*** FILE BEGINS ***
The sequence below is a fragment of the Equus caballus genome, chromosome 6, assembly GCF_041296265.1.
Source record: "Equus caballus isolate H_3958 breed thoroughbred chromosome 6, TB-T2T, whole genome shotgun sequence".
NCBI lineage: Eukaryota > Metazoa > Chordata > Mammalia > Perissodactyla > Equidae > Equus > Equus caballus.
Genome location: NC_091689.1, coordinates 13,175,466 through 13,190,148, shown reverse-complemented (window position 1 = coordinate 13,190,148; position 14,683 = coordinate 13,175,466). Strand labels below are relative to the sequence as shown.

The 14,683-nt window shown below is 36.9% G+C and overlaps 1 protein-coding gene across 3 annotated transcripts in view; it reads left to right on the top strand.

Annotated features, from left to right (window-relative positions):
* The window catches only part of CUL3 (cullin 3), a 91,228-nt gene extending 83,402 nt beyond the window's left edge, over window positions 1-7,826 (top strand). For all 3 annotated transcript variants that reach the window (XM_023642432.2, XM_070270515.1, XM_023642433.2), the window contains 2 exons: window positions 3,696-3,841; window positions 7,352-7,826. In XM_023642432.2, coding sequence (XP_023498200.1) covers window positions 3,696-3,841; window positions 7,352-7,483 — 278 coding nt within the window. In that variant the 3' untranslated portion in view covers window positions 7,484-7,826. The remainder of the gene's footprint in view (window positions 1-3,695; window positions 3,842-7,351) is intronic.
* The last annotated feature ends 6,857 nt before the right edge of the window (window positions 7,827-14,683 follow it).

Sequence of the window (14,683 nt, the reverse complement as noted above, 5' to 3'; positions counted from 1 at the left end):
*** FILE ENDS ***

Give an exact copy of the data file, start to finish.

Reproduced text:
The sequence below is a fragment of the Equus caballus genome, chromosome 6, assembly GCF_041296265.1.
Source record: "Equus caballus isolate H_3958 breed thoroughbred chromosome 6, TB-T2T, whole genome shotgun sequence".
NCBI lineage: Eukaryota > Metazoa > Chordata > Mammalia > Perissodactyla > Equidae > Equus > Equus caballus.
Genome location: NC_091689.1, coordinates 13,175,466 through 13,190,148, shown reverse-complemented (window position 1 = coordinate 13,190,148; position 14,683 = coordinate 13,175,466). Strand labels below are relative to the sequence as shown.

The 14,683-nt window shown below is 36.9% G+C and overlaps 1 protein-coding gene across 3 annotated transcripts in view; it reads left to right on the top strand.

Annotated features, from left to right (window-relative positions):
* The window catches only part of CUL3 (cullin 3), a 91,228-nt gene extending 83,402 nt beyond the window's left edge, over window positions 1-7,826 (top strand). For all 3 annotated transcript variants that reach the window (XM_023642432.2, XM_070270515.1, XM_023642433.2), the window contains 2 exons: window positions 3,696-3,841; window positions 7,352-7,826. In XM_023642432.2, coding sequence (XP_023498200.1) covers window positions 3,696-3,841; window positions 7,352-7,483 — 278 coding nt within the window. In that variant the 3' untranslated portion in view covers window positions 7,484-7,826. The remainder of the gene's footprint in view (window positions 1-3,695; window positions 3,842-7,351) is intronic.
* The last annotated feature ends 6,857 nt before the right edge of the window (window positions 7,827-14,683 follow it).

Sequence of the window (14,683 nt, the reverse complement as noted above, 5' to 3'; positions counted from 1 at the left end):